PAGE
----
Chris Grad - Sep 4, 2007

In the modern atmosphere of extreme hustle and bustle, people thinking only about work, meeting deadlines and paying bills, sometimes the average holiday by the sea or up in the mountains turns out to be insufficient. It has been suggested that indulging in a massage is an ideal way of relaxing and allowing the body to take a break.


An even more relaxing and therapeutic method has been put forward as aromatherapy, combining the classic massage with beautifully aromatic oils and new methods of relaxing the brain. Ever since the Swedish scientist Per Henrick Ling came up with using aromatic oils during massaging in 1776, an abundance of oils and spices have been discovered and invented to enhance the patient’s enjoyment of aromatherapy. Today, the phenomenon is a popular lure in the tourism market with hotels and other tourist attractions putting aromatherapy in their advertising material.


Stress relievers such as camomile and lavender are becoming more and more familiar on the market and now there is a bigger choice of oils than ever before. Traditional spices such as cardamon and black pepper are sometimes used as aromatherapy aims to cater for all tastes. The great advantage aromatherapy has in terms of stress relief is that the aromas stimulate a part of the brain linked with memory and emotion. Thus, when we come across a pleasant smell, it is usual to remember something pleasant from the past. This is, of course, essential to the relaxation process.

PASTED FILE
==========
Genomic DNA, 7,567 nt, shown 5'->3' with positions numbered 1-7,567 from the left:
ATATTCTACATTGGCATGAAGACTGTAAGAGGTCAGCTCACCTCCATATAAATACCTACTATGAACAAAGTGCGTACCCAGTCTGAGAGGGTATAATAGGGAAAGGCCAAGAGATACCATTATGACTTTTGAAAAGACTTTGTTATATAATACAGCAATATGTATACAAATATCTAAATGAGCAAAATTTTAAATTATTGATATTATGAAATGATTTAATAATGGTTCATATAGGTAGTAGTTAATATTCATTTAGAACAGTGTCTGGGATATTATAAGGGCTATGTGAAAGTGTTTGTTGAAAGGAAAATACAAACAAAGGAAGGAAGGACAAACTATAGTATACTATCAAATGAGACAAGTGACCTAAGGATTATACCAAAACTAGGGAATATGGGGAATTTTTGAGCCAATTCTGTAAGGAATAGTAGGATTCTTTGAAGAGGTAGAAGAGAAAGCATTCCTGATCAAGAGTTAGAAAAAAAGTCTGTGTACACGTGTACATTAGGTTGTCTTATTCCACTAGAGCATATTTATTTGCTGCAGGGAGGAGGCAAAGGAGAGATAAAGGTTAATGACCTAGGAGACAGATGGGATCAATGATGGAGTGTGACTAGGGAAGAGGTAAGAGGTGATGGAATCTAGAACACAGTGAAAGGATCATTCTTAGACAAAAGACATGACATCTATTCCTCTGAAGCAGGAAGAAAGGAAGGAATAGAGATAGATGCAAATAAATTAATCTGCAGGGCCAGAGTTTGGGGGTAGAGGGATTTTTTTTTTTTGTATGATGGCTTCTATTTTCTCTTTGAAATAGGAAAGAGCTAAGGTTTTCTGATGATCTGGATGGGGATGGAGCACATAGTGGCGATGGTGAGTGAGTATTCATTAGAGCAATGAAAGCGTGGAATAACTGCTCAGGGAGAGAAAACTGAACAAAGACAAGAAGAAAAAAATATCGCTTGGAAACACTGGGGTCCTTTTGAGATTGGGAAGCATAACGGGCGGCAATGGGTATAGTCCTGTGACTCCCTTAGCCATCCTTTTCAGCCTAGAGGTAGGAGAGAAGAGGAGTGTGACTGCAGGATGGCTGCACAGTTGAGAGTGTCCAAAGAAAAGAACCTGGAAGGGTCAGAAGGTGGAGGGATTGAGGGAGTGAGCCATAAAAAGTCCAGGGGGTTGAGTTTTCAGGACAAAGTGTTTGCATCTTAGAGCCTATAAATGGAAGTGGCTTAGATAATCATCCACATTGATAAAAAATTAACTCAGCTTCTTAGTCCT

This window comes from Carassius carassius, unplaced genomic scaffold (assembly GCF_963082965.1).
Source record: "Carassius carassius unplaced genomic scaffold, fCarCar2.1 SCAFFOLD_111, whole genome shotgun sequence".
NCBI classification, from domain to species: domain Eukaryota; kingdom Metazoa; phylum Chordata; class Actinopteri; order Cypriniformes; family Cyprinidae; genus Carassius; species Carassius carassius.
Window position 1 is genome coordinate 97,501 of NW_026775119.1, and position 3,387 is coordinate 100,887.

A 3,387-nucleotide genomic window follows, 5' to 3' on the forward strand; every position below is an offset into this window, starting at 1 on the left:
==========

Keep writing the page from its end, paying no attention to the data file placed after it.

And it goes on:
A relatively new method in the field of providing relaxation is the use of steam distillation during massaging. It involves the flow of steam into a chamber holding the raw plant material. The steam has small sacs causing the essential oils to burst, thus creating an extremely pleasant effect. As tourists continue to search for cheaper and healthier ways to relax, aromatherapy is growing on a global scale.

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